Uncovering the Truth at Work

In our previous blog, How to Detect Lies in the Workplace, we discussed how common the practice of lying is in the workplace. There are verbal cues to watch out for to detect when someone is lying. However, it is important to remember common “tells” do not always indicate that the person is a liar. To catch a liar, pay attention to timing and clustered behavior.

The good news is, there are tried and true ways to conduct a conversation to either catch someone in a lie or steer someone toward the truth. The trick is to be patient and keep emotions in check during the exchange. Start by discovering how someone acts/responds when telling the truth.

Establish a Baseline

What does someone look like when they are lying? Actually there are no universal signs for lying. Every liar is different. That’s why it is important to first find out how someone behaves when they are telling the truth. This will help establish how they behave normally and establish their baseline. Start at the very beginning, with the handshake. We all know that there is only one chance to make a first impression; the same goes for observing a first impression. So, be observant from the very first moment of contact.

Look for natural expressions, hand gestures, tics, posture and gaze when certain questions are asked. We are already doing this subconsciously. Instead, do it intentionally and make mental notes for the new person’s behavior and “file” these observations away to establish a baseline of behavior.

Begin by asking a question you know the answer to and note how the other person responds. This will help determine truthful “tells”, both verbal and nonverbal. Then reinforce the baseline by asking questions or making comments that will elicit a reaction, then note the reactions.

Baselining can be effective, but use with caution because:

  • If not done subtly, it can be easy to detect
  • When detected, some people can master behaviors to mask untruthful behavior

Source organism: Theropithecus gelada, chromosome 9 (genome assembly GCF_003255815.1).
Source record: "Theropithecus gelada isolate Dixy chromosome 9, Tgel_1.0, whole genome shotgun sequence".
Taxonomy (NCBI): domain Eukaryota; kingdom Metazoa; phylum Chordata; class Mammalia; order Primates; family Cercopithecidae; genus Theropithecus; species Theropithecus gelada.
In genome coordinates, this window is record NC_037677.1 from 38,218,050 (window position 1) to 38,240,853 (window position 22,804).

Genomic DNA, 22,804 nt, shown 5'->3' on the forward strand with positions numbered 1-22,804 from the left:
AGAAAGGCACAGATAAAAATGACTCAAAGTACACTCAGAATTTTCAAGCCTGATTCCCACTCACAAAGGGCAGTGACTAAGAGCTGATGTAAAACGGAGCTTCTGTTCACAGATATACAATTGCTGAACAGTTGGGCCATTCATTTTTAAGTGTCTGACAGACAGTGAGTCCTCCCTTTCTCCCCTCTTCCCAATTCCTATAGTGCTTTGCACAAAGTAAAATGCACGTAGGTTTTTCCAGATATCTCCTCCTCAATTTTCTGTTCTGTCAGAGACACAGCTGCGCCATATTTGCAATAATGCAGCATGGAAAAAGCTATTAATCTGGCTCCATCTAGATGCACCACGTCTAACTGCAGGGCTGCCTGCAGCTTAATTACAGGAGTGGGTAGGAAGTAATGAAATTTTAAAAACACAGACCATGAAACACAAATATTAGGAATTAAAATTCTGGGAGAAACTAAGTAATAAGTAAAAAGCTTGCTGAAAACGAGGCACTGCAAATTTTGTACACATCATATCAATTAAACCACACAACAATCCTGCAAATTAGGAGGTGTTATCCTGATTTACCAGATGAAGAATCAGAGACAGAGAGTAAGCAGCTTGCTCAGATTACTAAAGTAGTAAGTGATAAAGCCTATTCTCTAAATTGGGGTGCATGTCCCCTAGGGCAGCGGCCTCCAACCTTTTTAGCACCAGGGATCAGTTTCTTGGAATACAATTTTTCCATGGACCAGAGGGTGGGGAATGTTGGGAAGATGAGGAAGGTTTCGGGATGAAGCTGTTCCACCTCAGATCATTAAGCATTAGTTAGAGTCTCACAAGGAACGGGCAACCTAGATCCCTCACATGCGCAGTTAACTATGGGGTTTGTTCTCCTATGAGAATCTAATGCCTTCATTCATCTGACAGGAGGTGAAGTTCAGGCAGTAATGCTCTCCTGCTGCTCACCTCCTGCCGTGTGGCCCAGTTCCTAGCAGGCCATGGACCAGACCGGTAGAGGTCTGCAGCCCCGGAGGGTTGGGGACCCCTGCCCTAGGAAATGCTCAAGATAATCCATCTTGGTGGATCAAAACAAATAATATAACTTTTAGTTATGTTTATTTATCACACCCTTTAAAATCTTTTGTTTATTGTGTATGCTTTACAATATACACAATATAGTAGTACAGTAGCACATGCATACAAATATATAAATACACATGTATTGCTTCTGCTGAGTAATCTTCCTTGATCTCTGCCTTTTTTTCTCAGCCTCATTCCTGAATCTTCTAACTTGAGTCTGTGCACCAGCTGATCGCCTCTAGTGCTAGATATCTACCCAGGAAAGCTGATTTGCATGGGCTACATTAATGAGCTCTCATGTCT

• When someone has mastered detection, it can be easy to use convincing statements (e.g. “Why would anyone jeopardize their job?”) consistently to fool you

Once you have established a baseline for someone, there are specific types of questions that can be used to uncover the truth and/or catch someone in a lie.

Ask the Right Questions

Fifty percent of workers admit to committing at least one unethical action over the course of a year. Don’t let the wool be pulled over your eyes! Discover what is really going on by asking specific questions.

There are four types of questions that can be used to uncover the truth.

  1. Open-ended: this provides a basis for discussion or explores an issue (e.g. “Tell me what you did after you arrived at work?”)
  2. Closed-ended: probes specific case facts (e.g. “Did you go into the boss’s office?”)
  3. Bait: hypothetical question that introduces the possibility of incriminating evidence (e.g. “Would any of your coworkers have seen you go into the boss’s office?”)
  4. Opinion: helps determine how the person feels (e.g. “Do you think it’s ok for someone to go into the boss’s office if they are not present?”)

Which type of question used depends upon the situation. Before the first question is asked, always:

  • Consider the mindset of the person if they are guilty
  • Start off with soft questions that give the person time to entrench themselves in their “story”
  • Focus on questions they are less likely to be prepared to answer

Overall, do not ask questions in a confrontational way. Keep emotion and any biases in check and don’t accept the first thing someone tells you. Dig deeper by exploring other areas around the message and following up to uncover all facts or clarify specific points.

Need Help Uncovering the Truth at Work?

SACS Consulting & Investigative Services, Inc.’s Detecting the Lie training can teach you and your staff proven methods to detect lies and deception in the workplace and in transactions with vendors and customers. Contact or call 330-255-1101 to schedule training today!